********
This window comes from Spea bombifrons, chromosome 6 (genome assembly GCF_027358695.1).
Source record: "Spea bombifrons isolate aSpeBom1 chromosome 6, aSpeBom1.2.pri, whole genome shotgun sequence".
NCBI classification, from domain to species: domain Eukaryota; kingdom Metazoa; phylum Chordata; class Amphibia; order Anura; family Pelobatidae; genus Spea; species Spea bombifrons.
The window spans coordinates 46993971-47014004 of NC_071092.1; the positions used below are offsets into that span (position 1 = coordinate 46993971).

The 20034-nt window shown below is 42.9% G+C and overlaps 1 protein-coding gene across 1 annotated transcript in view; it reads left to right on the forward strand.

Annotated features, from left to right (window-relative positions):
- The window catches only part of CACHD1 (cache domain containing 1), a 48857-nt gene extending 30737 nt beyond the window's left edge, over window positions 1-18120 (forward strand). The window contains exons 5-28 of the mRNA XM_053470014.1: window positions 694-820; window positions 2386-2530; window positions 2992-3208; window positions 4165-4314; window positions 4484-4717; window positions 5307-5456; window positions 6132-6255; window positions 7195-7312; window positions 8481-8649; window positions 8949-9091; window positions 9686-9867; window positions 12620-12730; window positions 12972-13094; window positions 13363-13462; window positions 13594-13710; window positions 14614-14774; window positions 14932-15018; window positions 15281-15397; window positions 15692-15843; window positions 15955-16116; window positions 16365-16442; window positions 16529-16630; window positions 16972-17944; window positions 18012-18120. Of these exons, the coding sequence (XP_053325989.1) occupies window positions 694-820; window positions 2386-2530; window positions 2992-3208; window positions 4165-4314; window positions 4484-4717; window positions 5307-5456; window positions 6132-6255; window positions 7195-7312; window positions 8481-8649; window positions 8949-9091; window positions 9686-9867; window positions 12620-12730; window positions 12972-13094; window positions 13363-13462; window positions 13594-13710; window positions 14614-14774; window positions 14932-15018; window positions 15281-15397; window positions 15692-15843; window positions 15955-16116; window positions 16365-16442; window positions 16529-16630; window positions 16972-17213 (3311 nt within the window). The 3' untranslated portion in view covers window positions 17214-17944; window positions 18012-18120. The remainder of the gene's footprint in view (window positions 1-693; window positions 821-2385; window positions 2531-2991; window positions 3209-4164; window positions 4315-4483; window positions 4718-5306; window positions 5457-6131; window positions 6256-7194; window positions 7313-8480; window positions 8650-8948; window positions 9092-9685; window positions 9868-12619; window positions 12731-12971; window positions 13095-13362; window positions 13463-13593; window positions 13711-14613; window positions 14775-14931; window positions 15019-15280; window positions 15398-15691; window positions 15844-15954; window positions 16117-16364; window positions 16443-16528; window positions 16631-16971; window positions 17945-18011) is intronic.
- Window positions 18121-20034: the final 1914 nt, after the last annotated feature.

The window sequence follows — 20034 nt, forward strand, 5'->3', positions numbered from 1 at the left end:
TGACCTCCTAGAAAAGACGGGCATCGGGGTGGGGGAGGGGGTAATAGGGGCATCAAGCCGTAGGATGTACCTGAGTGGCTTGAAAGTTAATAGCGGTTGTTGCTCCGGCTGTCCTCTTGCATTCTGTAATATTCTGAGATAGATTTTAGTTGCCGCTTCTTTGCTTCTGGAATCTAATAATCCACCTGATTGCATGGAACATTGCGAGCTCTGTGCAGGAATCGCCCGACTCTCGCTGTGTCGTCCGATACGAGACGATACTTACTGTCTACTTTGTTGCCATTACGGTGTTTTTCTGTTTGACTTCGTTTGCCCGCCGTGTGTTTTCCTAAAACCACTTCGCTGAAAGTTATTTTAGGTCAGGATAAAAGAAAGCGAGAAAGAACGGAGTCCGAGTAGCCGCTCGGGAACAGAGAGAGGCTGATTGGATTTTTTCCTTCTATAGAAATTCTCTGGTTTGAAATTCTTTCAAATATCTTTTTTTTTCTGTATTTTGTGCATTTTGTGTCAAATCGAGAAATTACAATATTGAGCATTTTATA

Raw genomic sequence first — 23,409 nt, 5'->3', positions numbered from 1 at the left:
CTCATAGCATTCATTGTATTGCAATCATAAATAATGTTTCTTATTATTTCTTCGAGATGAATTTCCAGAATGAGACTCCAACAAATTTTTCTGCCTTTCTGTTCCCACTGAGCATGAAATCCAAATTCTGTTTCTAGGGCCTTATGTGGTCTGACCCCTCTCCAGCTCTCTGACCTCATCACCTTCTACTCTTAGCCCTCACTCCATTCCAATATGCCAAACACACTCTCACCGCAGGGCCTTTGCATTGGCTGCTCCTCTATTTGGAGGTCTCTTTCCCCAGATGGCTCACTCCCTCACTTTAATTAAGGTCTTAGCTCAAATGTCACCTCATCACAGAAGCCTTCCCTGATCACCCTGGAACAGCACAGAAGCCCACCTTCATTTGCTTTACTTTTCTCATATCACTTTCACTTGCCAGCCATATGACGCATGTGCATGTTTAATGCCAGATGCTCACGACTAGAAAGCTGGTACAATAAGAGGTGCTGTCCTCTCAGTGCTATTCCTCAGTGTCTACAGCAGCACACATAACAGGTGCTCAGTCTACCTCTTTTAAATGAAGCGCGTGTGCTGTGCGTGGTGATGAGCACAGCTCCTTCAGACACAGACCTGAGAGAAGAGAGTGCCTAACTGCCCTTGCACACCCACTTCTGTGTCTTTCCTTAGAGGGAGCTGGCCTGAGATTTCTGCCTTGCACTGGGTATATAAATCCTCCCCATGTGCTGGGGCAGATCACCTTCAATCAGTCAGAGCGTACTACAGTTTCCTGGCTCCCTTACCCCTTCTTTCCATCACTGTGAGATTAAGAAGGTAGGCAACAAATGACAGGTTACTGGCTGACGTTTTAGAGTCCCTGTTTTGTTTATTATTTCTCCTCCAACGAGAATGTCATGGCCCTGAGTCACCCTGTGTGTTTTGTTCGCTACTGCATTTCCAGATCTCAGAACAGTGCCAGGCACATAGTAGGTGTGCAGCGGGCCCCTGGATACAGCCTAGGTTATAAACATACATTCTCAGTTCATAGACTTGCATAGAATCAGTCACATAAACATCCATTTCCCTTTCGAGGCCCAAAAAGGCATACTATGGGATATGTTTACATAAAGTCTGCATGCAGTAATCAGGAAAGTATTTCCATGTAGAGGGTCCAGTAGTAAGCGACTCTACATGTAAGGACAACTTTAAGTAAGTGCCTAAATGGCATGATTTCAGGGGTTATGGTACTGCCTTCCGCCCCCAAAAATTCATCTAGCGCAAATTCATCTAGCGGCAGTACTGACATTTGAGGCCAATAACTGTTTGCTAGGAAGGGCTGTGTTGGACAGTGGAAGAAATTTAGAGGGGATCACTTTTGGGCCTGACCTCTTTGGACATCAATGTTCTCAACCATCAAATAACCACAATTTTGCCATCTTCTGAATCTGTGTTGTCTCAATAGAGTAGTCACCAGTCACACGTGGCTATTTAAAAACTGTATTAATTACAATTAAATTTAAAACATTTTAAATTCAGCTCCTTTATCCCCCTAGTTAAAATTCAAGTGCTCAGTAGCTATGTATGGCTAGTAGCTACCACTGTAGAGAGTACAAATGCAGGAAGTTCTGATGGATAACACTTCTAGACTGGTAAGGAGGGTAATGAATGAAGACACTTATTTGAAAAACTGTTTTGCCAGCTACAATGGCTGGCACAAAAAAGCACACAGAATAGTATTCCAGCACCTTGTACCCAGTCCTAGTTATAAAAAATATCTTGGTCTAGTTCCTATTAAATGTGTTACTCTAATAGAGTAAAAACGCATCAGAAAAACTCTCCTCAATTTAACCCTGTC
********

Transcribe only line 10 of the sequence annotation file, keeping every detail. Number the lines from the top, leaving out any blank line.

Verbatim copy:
TGACCTCCTAGAAAAGACGGGCATCGGGGTGGGGGAGGGGGTAATAGGGGCATCAAGCCGTAGGATGTACCTGAGTGGCTTGAAAGTTAATAGCGGTTGTTGCTCCGGCTGTCCTCTTGCATTCTGTAATATTCTGAGATAGATTTTAGTTGCCGCTTCTTTGCTTCTGGAATCTAATAATCCACCTGATTGCATGGAACATTGCGAGCTCTGTGCAGGAATCGCCCGACTCTCGCTGTGTCGTCCGATACGAGACGATACTTACTGTCTACTTTGTTGCCATTACGGTGTTTTTCTGTTTGACTTCGTTTGCCCGCCGTGTGTTTTCCTAAAACCACTTCGCTGAAAGTTATTTTAGGTCAGGATAAAAGAAAGCGAGAAAGAACGGAGTCCGAGTAGCCGCTCGGGAACAGAGAGAGGCTGATTGGATTTTTTCCTTCTATAGAAATTCTCTGGTTTGAAATTCTTTCAAATATCTTTTTTTTTCTGTATTTTGTGCATTTTGTGTCAAATCGAGAAATTACAATATTGAGCATTTTATA